Collaboration in group settings can be challenging as each person brings their own communication styles to the table. Different levels of communication anxiety, and aggressiveness, as well as their unique listening profile. In order for collaboration to be effective and goal oriented, team development must follow a linear path that begins with the formation of the group, during which roles are established, and individuals have the opportunity to reduce uncertainty by getting to know the members of the group (Abudi, 2010). Next, the group has the opportunity for conflict and conflict resolution. During this stage, the members of the group express their ideas and concepts, agree and disagree, and come to an agreement on roles, and processed. In the norming stage, member begin to form the group identity where roles are clear and mutual respect is established. The performing stage focuses on the goals of the task, where collaboration is constructive and ideas are examined, motivate, and are supportive to the end result.
The adjourning stage is the final stage of the collaboration towards a common goal. At this point, members may celebrate their collective efforts and for some, the working relationships may blossom into new and exciting friendships. Moreover, on the professional level, this group may hold its group identity moving forward in other endeavors bringing with them a new and vibrant perspective of effective teamwork. This end stage offers opportunities to reflect on the strategies used, offer and receive validation, honor strengths and identify the strategies that did not work as well. In this end stage member may also have an opportunity to exchange information and develop partnerships for the future.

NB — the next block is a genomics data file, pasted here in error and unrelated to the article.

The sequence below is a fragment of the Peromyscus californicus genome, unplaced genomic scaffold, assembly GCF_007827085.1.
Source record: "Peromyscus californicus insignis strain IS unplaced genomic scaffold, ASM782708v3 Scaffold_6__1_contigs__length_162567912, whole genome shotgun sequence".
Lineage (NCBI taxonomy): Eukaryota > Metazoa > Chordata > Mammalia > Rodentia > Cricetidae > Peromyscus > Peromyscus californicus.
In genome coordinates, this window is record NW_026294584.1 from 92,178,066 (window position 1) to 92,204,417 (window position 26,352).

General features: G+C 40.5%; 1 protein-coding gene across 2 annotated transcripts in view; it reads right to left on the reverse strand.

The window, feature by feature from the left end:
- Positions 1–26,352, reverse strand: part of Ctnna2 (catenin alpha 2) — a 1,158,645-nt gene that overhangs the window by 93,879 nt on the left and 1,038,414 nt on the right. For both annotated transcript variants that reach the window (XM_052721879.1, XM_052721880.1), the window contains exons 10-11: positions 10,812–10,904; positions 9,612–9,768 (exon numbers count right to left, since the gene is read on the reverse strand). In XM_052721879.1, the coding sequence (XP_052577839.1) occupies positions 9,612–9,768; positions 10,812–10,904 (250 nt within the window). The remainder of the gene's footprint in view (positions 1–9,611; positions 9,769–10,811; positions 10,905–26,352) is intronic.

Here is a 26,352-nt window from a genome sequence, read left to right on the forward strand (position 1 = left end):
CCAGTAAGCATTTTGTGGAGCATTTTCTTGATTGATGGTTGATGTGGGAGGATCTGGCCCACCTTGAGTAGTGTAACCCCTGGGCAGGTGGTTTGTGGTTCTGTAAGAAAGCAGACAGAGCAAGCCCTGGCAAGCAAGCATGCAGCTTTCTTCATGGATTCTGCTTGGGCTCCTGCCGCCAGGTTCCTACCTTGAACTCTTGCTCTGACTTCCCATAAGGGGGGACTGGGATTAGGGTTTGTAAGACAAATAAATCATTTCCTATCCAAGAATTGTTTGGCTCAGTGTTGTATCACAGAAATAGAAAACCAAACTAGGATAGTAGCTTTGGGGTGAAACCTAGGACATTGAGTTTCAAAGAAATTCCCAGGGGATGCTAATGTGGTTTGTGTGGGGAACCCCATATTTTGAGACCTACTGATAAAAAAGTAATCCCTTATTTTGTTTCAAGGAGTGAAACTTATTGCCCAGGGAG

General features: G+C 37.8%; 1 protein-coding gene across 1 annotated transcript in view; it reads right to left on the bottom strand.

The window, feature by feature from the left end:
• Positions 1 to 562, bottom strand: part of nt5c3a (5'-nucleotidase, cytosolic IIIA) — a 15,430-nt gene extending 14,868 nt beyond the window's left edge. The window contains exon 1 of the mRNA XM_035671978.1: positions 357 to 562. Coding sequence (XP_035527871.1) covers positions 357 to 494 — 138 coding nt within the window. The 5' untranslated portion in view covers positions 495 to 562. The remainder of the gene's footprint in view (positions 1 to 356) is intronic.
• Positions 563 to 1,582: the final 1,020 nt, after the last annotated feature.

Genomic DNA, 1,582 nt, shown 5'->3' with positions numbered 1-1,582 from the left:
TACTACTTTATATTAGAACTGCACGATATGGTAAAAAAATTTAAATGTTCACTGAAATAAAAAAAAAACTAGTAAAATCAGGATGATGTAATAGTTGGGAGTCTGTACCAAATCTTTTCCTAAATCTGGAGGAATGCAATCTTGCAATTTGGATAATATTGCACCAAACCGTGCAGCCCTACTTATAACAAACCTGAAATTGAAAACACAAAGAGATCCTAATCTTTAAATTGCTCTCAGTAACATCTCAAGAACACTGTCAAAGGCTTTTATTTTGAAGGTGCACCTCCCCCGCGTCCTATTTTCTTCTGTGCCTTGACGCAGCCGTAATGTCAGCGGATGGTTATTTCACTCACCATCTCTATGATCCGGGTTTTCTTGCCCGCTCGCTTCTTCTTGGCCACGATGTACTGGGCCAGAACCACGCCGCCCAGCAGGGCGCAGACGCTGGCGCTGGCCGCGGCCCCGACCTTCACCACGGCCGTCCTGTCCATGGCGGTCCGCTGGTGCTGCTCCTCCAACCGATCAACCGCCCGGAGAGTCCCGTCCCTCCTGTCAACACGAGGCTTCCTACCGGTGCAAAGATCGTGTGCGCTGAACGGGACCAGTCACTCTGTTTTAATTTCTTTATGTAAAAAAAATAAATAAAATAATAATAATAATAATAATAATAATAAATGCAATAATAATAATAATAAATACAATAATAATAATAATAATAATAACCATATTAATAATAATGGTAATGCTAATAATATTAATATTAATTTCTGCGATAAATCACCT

Groups with clearly established roles and expectation are the hardest to leave because they are closer to my preferred methods of engagement. For me, this means that emotions can be left at the door, and there are less chances for conflict. This final stage is often celebrated casually where members get to tell their stories about the engagement, their struggles, and achievement. I find that celebrating adjourning bring back the individual’s contributions each member has applied to the project and to the team itself. Validation then serves a motivation for future engagement.
Abudi, G. (2010). The five stages of team development: A case study. Retrieved
O’Hair, D., Wiemann, M., Mullin, D. I., & Teven, J. (2018). Real communication: An
Introduction (4th. ed). New York: Bedford/St. Martin’s